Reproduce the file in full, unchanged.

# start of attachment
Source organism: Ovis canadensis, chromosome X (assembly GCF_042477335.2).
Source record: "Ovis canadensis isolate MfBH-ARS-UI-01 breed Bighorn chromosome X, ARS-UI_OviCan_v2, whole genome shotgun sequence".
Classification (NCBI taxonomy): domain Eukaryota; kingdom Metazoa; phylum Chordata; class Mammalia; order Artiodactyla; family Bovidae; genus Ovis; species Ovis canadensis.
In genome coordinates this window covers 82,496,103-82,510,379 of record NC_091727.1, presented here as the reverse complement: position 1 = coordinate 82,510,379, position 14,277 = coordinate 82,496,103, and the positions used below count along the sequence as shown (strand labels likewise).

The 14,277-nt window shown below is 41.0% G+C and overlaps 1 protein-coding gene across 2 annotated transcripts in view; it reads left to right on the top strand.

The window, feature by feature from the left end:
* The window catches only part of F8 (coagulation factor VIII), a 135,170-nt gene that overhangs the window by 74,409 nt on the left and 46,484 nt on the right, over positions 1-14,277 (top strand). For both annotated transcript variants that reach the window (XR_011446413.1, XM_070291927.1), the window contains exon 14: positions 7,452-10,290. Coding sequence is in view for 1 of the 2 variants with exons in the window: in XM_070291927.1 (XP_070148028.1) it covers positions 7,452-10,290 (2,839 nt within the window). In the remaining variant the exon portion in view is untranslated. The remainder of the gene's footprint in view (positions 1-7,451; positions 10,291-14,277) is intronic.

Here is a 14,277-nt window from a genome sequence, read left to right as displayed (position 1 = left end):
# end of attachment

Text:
Source organism: Ovis canadensis, chromosome X (assembly GCF_042477335.2).
Source record: "Ovis canadensis isolate MfBH-ARS-UI-01 breed Bighorn chromosome X, ARS-UI_OviCan_v2, whole genome shotgun sequence".
Classification (NCBI taxonomy): domain Eukaryota; kingdom Metazoa; phylum Chordata; class Mammalia; order Artiodactyla; family Bovidae; genus Ovis; species Ovis canadensis.
In genome coordinates this window covers 82,496,103-82,510,379 of record NC_091727.1, presented here as the reverse complement: position 1 = coordinate 82,510,379, position 14,277 = coordinate 82,496,103, and the positions used below count along the sequence as shown (strand labels likewise).

The 14,277-nt window shown below is 41.0% G+C and overlaps 1 protein-coding gene across 2 annotated transcripts in view; it reads left to right on the top strand.

The window, feature by feature from the left end:
* The window catches only part of F8 (coagulation factor VIII), a 135,170-nt gene that overhangs the window by 74,409 nt on the left and 46,484 nt on the right, over positions 1-14,277 (top strand). For both annotated transcript variants that reach the window (XR_011446413.1, XM_070291927.1), the window contains exon 14: positions 7,452-10,290. Coding sequence is in view for 1 of the 2 variants with exons in the window: in XM_070291927.1 (XP_070148028.1) it covers positions 7,452-10,290 (2,839 nt within the window). In the remaining variant the exon portion in view is untranslated. The remainder of the gene's footprint in view (positions 1-7,451; positions 10,291-14,277) is intronic.

Here is a 14,277-nt window from a genome sequence, read left to right as displayed (position 1 = left end):